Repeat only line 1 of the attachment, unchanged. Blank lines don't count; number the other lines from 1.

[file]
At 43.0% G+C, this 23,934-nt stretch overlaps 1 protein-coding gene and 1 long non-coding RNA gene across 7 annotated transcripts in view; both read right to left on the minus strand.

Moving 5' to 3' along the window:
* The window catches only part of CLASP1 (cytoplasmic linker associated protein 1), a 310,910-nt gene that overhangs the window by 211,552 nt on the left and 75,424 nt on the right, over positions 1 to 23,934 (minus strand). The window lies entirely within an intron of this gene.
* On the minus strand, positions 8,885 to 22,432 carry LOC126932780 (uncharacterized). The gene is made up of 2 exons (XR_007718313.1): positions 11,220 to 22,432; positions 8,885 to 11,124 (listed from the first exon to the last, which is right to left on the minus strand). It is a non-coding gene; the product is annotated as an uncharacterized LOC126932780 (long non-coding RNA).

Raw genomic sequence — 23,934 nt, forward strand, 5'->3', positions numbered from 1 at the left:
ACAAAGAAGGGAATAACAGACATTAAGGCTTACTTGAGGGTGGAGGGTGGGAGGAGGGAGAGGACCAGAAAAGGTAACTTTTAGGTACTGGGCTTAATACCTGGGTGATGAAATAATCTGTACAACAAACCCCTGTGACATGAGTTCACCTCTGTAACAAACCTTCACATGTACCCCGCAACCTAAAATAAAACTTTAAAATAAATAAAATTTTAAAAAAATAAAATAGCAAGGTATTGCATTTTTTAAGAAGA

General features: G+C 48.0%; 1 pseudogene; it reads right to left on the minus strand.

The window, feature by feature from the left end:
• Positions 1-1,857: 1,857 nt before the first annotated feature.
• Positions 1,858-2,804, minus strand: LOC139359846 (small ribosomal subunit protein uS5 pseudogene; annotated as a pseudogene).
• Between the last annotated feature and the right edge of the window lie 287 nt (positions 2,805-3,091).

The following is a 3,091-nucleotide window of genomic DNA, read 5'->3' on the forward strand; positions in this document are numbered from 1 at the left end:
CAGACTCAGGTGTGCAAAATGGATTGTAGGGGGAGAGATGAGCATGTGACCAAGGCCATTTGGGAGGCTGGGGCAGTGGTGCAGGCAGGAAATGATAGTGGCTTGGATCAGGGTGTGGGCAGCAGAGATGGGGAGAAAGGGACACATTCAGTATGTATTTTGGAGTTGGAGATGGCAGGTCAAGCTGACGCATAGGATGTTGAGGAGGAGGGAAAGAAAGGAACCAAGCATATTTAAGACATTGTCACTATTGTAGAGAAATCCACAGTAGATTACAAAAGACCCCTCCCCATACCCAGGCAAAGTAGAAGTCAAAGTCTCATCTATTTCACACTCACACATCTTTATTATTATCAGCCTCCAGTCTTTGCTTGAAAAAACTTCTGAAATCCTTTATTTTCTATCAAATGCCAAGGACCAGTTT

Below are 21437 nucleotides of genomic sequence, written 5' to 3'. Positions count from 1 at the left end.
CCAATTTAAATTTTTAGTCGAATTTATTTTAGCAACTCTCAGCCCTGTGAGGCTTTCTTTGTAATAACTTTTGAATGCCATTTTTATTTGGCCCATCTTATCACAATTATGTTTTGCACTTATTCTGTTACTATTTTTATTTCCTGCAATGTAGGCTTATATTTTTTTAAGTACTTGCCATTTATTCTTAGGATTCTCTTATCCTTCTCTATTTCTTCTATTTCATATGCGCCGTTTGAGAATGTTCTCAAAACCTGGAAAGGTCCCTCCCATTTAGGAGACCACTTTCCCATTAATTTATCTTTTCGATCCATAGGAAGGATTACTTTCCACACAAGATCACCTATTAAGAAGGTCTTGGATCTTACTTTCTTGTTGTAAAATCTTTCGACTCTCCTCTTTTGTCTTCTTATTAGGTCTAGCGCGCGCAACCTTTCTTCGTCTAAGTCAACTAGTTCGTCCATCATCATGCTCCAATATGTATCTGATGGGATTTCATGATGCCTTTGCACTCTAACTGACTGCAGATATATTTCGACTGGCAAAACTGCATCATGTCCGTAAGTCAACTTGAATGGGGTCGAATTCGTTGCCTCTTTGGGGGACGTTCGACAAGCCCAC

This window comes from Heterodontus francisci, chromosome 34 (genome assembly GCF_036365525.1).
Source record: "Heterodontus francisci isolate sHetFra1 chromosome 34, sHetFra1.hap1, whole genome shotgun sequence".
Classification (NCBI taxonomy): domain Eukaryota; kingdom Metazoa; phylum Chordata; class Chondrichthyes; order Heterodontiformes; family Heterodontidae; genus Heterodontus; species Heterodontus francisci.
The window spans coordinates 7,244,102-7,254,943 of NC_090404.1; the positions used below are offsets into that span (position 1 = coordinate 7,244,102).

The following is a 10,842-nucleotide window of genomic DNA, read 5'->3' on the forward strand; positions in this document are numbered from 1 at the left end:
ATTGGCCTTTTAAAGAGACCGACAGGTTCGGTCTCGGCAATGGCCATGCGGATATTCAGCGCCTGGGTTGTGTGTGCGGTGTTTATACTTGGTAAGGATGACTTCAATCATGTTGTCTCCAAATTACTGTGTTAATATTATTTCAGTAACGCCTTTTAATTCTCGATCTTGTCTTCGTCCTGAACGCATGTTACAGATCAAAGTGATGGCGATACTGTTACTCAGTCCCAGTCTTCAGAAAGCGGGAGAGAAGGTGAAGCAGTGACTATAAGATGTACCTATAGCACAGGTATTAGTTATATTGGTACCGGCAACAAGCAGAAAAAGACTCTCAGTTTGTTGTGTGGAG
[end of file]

At 43.0% G+C, this 23,934-nt stretch overlaps 1 protein-coding gene and 1 long non-coding RNA gene across 7 annotated transcripts in view; both read right to left on the minus strand.